Canada’s Overdue Reckoning with Unsustainable Logging
Canada remains willfully blind to one of its most significant drivers of biodiversity loss and climate change: industrial logging.
The project of planetary habitability isn’t one of piecemeal funding and planted trees. It’s one, as scientists have warned, requiring accountability for the key drivers of climate and biodiversity collapse and, ultimately, transformative change. Unfortunately, Canada has failed to pursue that more systemic self-examination, remaining willfully blind to one of its most significant drivers of biodiversity loss and climate change: industrial logging. That accountability has to come quickly, if Canada is going to propel meaningful change under the new Kunming-Montreal Global Biodiversity Framework (GBF), enshrined this week at the UN biodiversity conference (COP15).
Just days before the start of COP15 in Montreal, press revealed that Canada had been lobbying against key provisions of a landmark European Union forest regulation that, breaking with a longstanding impunity for forest impacts outside the tropics, holds countries in the Global North accountable for their logging industries’ impacts.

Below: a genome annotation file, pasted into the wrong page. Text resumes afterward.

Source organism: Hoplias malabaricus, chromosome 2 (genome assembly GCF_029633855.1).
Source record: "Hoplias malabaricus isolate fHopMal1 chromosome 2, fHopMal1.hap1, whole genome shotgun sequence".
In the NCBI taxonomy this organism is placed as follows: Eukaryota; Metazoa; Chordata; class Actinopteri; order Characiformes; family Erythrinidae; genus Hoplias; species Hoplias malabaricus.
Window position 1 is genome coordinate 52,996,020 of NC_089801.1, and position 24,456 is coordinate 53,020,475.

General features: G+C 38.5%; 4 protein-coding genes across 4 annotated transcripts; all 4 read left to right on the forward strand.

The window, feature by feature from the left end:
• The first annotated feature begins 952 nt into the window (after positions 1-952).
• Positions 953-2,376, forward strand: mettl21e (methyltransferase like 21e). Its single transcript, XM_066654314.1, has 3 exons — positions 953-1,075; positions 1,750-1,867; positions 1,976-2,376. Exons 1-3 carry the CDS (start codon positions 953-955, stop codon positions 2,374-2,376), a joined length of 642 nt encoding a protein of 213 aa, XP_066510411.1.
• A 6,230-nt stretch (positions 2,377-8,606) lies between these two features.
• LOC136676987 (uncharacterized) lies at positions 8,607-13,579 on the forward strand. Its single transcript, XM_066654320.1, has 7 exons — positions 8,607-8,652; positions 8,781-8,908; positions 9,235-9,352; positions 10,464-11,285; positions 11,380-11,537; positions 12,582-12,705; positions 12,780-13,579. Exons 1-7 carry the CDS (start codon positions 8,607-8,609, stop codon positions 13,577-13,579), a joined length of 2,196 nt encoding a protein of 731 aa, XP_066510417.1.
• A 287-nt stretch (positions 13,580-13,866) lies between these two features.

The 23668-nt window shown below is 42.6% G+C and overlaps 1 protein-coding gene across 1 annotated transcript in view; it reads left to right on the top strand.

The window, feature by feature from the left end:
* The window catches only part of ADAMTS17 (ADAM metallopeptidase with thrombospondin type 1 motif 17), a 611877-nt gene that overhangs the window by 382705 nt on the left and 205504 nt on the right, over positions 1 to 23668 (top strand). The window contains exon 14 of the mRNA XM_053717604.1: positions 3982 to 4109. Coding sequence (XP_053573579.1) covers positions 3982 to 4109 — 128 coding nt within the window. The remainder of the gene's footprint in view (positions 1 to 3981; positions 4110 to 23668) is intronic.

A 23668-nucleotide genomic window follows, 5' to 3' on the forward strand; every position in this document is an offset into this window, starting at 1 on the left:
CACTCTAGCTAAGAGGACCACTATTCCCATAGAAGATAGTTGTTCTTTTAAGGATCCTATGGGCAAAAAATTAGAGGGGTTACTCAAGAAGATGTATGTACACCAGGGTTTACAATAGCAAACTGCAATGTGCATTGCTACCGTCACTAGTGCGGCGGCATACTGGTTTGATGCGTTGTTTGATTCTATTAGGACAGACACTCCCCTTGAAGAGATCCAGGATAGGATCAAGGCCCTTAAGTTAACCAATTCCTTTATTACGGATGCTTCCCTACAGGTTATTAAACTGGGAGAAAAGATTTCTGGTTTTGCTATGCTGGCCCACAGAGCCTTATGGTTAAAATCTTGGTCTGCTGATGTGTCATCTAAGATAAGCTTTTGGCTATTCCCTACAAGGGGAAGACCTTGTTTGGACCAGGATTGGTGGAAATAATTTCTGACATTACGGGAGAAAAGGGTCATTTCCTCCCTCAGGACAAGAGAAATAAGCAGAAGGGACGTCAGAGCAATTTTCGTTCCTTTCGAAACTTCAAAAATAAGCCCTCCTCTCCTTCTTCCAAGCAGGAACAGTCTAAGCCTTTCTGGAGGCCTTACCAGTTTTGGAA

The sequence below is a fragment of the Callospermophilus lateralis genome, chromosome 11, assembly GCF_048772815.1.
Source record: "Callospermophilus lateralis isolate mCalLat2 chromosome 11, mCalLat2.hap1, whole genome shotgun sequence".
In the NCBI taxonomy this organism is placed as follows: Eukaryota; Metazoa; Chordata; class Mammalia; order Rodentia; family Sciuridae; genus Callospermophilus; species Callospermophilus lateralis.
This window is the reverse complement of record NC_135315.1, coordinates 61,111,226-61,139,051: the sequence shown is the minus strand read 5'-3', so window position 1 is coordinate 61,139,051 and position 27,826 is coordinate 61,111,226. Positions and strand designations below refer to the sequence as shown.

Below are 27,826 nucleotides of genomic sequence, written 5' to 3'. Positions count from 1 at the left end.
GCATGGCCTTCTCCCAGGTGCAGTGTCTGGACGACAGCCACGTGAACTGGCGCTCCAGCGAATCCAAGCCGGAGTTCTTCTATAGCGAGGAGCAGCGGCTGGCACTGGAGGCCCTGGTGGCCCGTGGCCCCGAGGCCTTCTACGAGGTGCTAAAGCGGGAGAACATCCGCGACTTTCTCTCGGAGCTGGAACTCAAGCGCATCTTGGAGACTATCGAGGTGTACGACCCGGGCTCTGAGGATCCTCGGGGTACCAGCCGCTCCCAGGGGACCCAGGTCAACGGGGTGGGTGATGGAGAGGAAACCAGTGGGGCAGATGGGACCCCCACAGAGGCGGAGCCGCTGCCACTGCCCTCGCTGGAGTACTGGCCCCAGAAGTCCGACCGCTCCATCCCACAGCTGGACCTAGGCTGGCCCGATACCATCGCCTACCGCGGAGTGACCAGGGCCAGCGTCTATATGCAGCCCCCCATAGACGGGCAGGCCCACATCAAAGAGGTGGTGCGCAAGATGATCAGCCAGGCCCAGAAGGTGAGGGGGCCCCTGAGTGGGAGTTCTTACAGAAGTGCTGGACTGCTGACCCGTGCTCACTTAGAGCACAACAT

Canada’s opposition was far from an aberration—it was grounded in a decades-long, globally pervasive tradition of unflinching fidelity to its logging industry and the myths obscuring the sector’s impact on irreplaceable forests, the climate, and biodiversity.
Each year, industrial logging in Canada clearcuts more than 1.3 million acres of forest, much of this in never-before-logged primary forests that are essential to meeting global climate and biodiversity targets. Canada, in fact, is an international frontrunner in its destruction of these forests, ranking third globally in loss of intact forest landscapes, behind only Russia and Brazil.
This unsustainable logging has driven species like boreal caribou, which depend on primary forests, to the brink, and eroded essential habitat for migratory birds beloved across the Americas. Industrial logging is also, just like the oil and gas sector, a contributor to global climate change, accounting for more than 10 percent of Canada’s annual greenhouse gas emissions.
Canada’s logging practices, in other words, are a foundational driver of both biodiversity loss and the climate crisis.
Yet, over decades, Canada has engaged in a campaign of denial over this impact, branding logging practices, including the clearcutting of primary forests, as “sustainable forest management.” Canada does not transparently report on the logging industry’s greenhouse gas emissions, as it does for all other high-emitting sectors, and, in fact, effectively buries the logging industry’s climate cost by allowing the sector to take credit for carbon removed by forests it has never cut. This year, the government failed to step in in the face of provinces’ failure to address boreal caribou declines, for example signing a plan with Ontario that effectively allows business-as-usual logging in critical habitat.